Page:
This week, environmental activists in the state of Vermont filed a petition with the United States Federal Trade Commission (FTC) alleging that an electric utility made improper environmental marketing claims regarding its renewable energy portfolio. Petitioners allege that the utility told its customers that their carbon footprint was reduced by electricity from renewable sources, such as wind and solar projects, in the utility’s portfolio. However, the utility also allegedly sold substantially all of the Renewable Energy Credits (RECs) generated by these sources to other utilities. Petitioners argue that the utility’s claims to its customers constituted “double counting” in violation of the Federal Trade Commission Act (FTCA). Petitioners are requesting that FTC begin an investigation and, if appropriate, institute an enforcement action. The petition is being widely reported on, including in Washington DC, Miami, and Houston newspapers.
Companies should carefully review all environmental marketing claims to ensure compliance with the FTCA and its overseas counterparts. The FTC uses its Green Guides, which were substantially updated in October 2012, to evaluate environmental marketing claims. Since the Green Guides update, FTC has brought seven sets of enforcement actions against a total of 15 defendant companies for allegedly improper environmental marketing claims. Activists and competitors have several domestic avenues for alleging that such claims are improper, including the following:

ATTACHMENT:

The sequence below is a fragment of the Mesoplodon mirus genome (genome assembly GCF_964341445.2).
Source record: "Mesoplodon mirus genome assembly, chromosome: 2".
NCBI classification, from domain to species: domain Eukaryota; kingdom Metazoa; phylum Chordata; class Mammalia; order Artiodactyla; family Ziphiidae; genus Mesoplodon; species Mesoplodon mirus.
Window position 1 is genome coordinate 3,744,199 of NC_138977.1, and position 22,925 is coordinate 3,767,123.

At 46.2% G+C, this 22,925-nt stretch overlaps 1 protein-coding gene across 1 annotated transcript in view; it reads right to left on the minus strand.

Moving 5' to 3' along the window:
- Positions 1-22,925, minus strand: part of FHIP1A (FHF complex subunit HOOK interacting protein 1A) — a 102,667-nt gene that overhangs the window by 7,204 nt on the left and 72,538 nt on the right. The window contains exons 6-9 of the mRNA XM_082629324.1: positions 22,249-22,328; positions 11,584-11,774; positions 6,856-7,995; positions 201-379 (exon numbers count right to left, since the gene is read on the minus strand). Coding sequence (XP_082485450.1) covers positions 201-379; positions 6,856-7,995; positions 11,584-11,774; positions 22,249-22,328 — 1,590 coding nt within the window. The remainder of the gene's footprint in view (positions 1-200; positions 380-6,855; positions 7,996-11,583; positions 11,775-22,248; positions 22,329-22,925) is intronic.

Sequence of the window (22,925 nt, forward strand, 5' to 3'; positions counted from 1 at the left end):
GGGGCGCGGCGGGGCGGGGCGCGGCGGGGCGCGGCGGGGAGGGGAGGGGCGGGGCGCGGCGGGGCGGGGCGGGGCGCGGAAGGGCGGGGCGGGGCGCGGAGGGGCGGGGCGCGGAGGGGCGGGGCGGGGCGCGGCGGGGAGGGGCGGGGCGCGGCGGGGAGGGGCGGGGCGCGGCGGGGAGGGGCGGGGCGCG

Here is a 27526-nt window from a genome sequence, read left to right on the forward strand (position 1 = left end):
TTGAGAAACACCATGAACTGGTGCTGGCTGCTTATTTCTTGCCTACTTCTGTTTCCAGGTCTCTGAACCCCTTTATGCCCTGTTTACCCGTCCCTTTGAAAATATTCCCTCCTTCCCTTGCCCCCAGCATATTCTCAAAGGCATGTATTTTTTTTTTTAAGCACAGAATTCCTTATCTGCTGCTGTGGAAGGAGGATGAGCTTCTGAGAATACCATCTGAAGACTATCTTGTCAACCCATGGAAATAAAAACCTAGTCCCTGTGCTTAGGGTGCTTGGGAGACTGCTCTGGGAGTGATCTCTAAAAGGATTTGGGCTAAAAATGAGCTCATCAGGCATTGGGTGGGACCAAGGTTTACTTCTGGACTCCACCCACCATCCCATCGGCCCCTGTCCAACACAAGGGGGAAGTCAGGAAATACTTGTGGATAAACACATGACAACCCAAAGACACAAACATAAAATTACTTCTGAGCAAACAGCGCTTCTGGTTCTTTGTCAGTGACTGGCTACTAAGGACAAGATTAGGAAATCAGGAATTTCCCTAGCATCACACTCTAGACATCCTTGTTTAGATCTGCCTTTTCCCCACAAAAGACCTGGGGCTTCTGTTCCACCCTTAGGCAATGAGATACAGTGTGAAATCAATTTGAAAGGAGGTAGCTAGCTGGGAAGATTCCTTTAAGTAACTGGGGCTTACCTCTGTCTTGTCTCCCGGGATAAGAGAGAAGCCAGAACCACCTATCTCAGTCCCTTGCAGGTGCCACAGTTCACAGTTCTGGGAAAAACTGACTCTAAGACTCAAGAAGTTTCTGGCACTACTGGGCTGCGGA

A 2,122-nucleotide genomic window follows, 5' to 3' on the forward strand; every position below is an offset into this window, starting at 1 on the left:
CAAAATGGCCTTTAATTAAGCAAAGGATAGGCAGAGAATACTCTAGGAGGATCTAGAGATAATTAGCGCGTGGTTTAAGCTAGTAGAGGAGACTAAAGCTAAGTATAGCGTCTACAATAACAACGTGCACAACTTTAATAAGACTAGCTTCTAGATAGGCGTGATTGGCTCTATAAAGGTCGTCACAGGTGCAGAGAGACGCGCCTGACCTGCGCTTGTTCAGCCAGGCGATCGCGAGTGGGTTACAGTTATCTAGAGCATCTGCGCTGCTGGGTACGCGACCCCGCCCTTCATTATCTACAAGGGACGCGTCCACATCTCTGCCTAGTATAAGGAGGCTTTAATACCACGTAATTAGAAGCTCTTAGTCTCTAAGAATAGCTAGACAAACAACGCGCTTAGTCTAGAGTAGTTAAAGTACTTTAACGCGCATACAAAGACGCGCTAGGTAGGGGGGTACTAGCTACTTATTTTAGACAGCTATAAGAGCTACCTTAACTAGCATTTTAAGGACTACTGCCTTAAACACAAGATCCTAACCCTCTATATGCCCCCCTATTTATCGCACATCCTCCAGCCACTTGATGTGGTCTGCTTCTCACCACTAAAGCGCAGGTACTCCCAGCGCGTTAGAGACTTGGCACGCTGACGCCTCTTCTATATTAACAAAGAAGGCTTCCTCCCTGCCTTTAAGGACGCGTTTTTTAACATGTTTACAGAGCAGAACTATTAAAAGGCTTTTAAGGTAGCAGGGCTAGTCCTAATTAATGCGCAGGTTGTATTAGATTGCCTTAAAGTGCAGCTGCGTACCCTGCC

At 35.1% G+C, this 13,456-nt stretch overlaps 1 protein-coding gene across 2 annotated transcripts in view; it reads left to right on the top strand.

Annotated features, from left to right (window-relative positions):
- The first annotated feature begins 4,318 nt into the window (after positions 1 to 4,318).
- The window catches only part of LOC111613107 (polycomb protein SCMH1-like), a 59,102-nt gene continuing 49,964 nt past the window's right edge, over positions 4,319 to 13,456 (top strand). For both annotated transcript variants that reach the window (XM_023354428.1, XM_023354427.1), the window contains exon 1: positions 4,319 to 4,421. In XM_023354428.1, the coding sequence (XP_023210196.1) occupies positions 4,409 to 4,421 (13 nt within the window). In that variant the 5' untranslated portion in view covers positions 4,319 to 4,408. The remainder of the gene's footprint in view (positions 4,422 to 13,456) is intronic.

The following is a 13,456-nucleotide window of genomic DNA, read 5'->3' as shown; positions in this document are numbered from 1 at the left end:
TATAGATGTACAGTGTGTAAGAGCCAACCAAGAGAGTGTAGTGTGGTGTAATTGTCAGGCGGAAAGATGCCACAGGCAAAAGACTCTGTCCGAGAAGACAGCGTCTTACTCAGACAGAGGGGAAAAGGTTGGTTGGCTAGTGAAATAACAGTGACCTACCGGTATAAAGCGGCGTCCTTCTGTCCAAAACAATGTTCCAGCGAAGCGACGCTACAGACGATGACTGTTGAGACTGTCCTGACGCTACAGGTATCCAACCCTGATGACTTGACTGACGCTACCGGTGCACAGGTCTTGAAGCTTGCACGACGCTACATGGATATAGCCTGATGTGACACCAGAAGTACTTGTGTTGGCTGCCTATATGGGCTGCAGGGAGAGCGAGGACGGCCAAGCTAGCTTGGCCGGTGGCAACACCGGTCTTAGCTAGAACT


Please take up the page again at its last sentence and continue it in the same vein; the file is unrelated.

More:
- Competitors or activists may file a petition with the FTC urging an enforcement action.
- Competitors may file a suit under the Lanham Act alleging that improper marketing claims caused them harm. Such suits are not limited to environmental marketing claims. For example, Pom Wonderful sued Coca Cola under the Lanham Act in 2008, alleging that Coca Cola’s Minute Maid juice blend overstated the amount of pomegranate juice it contained. The Supreme Court recently held that the suit was not precluded by Food and Drug Administration labeling requirements. Pom Wonderful LLC v. Coca-Cola Co., 134 S. Ct. 2228 (2014).
- Competitors may file a public challenge with the National Advertising Division (NAD) of the Better Business Bureau. After evaluating both the challenger and the advertiser’s positions, NAD will issue a public (albeit non-binding) decision within 60 business days.
Even if a challenge brought under one these mechanisms is ultimately found to be without merit by the relevant authority, the challenges themselves are often widely reported on in the press. Environmental marketing claims should therefore be carefully evaluated from a risk management perspective before being put in the field.